It is a good idea for you to take the time to get to know your professors outside the classroom (i.e., during office hours). The better the faculty members know you both academically and personally, the better positioned they are to write strong letters of recommendations on your behalf. Some additional tips:
- Provide your professors with a copy of your personal statement and resume so that they are able to get a more complete understanding of who you are and what your goals are.
- The majority of graduate schools require the writer to attach a form. Because many other students will be asking for recommendations, assist your professors by completing the recommendation form and including a stamped, pre-addressed envelope.
- Begin the search for letters of recommendation early. If you wait until the last minute, there is a chance that your professors will not be able to write the letters on your behalf due to the high demand from other students who made requests before you did.
- Consider carefully which professors to approach to write a letter of recommendation on your behalf. Only ask those individuals in a position to speak accurately and positively about you and your abilities to succeed.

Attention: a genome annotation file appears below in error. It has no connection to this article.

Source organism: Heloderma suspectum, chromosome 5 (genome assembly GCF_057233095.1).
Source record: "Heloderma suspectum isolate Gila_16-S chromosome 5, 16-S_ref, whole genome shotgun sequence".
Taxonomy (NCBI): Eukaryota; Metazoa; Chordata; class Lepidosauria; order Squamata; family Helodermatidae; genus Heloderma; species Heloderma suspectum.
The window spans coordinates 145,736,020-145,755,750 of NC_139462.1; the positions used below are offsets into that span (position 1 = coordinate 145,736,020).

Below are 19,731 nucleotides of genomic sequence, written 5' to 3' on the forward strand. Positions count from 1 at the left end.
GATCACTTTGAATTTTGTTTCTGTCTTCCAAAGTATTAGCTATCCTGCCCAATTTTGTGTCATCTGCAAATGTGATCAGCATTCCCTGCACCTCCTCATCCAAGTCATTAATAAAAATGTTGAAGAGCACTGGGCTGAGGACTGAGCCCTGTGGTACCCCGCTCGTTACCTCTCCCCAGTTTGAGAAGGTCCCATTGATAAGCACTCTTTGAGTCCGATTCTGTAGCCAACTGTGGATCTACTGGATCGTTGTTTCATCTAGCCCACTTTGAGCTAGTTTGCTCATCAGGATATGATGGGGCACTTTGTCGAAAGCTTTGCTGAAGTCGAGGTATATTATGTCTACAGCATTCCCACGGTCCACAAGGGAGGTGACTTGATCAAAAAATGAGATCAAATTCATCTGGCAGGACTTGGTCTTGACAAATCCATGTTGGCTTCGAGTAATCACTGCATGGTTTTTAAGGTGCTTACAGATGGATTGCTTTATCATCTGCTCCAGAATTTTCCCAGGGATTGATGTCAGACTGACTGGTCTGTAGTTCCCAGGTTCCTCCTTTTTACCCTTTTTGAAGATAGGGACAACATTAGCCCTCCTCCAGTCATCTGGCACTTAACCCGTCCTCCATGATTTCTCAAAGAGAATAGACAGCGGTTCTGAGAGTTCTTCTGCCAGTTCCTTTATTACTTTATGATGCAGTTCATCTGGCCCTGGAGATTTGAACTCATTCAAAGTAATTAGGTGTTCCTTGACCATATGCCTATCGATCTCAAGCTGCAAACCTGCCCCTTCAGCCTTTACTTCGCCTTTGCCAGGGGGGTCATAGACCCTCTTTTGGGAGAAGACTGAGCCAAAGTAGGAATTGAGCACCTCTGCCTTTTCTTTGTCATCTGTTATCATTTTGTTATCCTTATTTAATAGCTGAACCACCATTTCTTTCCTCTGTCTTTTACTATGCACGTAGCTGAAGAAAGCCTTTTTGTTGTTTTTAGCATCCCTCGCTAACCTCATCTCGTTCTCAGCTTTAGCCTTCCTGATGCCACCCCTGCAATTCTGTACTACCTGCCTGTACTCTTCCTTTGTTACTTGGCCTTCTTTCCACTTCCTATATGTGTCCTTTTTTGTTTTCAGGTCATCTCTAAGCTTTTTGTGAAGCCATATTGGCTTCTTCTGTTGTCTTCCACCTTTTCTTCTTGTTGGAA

- Legally, you have the option to waive your right to read the recommendation written for you.
- Consider using an online credential service, such as Interfolio.com, which will allow you to store your letters of recommendation for future use for a small fee. This service is also beneficial because if you decide to apply to graduate school two or three years down the road, you will have stored letters of recommendation from professors written when they knew you personally.
- Inform your recommenders of your progress and what schools you have been accepted to and ultimately decide to attend. Many professors are interested in knowing what graduate schools their students end up attending.
- Do not forget to send a thank you letter to those that wrote your recommendations.